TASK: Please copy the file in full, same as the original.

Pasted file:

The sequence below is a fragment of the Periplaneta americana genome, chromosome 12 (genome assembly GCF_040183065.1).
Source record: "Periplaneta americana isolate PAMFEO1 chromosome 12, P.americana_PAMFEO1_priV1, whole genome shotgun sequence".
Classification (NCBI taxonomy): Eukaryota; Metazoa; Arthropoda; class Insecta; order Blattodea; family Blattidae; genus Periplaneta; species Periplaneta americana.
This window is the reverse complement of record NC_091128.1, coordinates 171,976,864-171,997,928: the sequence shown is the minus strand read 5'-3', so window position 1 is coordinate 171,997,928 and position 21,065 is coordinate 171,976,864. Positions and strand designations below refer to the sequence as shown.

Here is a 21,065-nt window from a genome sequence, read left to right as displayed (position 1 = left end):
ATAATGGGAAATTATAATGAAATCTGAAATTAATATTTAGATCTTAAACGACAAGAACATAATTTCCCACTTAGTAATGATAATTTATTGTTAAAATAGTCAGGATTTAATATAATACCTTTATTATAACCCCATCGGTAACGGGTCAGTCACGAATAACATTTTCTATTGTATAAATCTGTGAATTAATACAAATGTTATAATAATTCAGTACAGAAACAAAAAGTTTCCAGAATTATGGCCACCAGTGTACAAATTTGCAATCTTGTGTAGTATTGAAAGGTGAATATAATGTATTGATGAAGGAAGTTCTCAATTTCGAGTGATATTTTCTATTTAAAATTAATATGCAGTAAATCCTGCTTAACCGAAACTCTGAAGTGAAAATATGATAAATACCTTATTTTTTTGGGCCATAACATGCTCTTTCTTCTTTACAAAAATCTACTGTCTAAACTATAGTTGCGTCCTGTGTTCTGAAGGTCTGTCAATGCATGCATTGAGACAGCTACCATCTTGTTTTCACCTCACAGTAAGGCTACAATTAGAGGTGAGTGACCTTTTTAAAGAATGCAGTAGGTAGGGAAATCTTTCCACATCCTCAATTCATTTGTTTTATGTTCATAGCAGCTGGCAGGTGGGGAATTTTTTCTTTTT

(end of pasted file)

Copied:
The sequence below is a fragment of the Periplaneta americana genome, chromosome 12 (genome assembly GCF_040183065.1).
Source record: "Periplaneta americana isolate PAMFEO1 chromosome 12, P.americana_PAMFEO1_priV1, whole genome shotgun sequence".
Classification (NCBI taxonomy): Eukaryota; Metazoa; Arthropoda; class Insecta; order Blattodea; family Blattidae; genus Periplaneta; species Periplaneta americana.
This window is the reverse complement of record NC_091128.1, coordinates 171,976,864-171,997,928: the sequence shown is the minus strand read 5'-3', so window position 1 is coordinate 171,997,928 and position 21,065 is coordinate 171,976,864. Positions and strand designations below refer to the sequence as shown.

Here is a 21,065-nt window from a genome sequence, read left to right as displayed (position 1 = left end):
ATAATGGGAAATTATAATGAAATCTGAAATTAATATTTAGATCTTAAACGACAAGAACATAATTTCCCACTTAGTAATGATAATTTATTGTTAAAATAGTCAGGATTTAATATAATACCTTTATTATAACCCCATCGGTAACGGGTCAGTCACGAATAACATTTTCTATTGTATAAATCTGTGAATTAATACAAATGTTATAATAATTCAGTACAGAAACAAAAAGTTTCCAGAATTATGGCCACCAGTGTACAAATTTGCAATCTTGTGTAGTATTGAAAGGTGAATATAATGTATTGATGAAGGAAGTTCTCAATTTCGAGTGATATTTTCTATTTAAAATTAATATGCAGTAAATCCTGCTTAACCGAAACTCTGAAGTGAAAATATGATAAATACCTTATTTTTTTGGGCCATAACATGCTCTTTCTTCTTTACAAAAATCTACTGTCTAAACTATAGTTGCGTCCTGTGTTCTGAAGGTCTGTCAATGCATGCATTGAGACAGCTACCATCTTGTTTTCACCTCACAGTAAGGCTACAATTAGAGGTGAGTGACCTTTTTAAAGAATGCAGTAGGTAGGGAAATCTTTCCACATCCTCAATTCATTTGTTTTATGTTCATAGCAGCTGGCAGGTGGGGAATTTTTTCTTTTT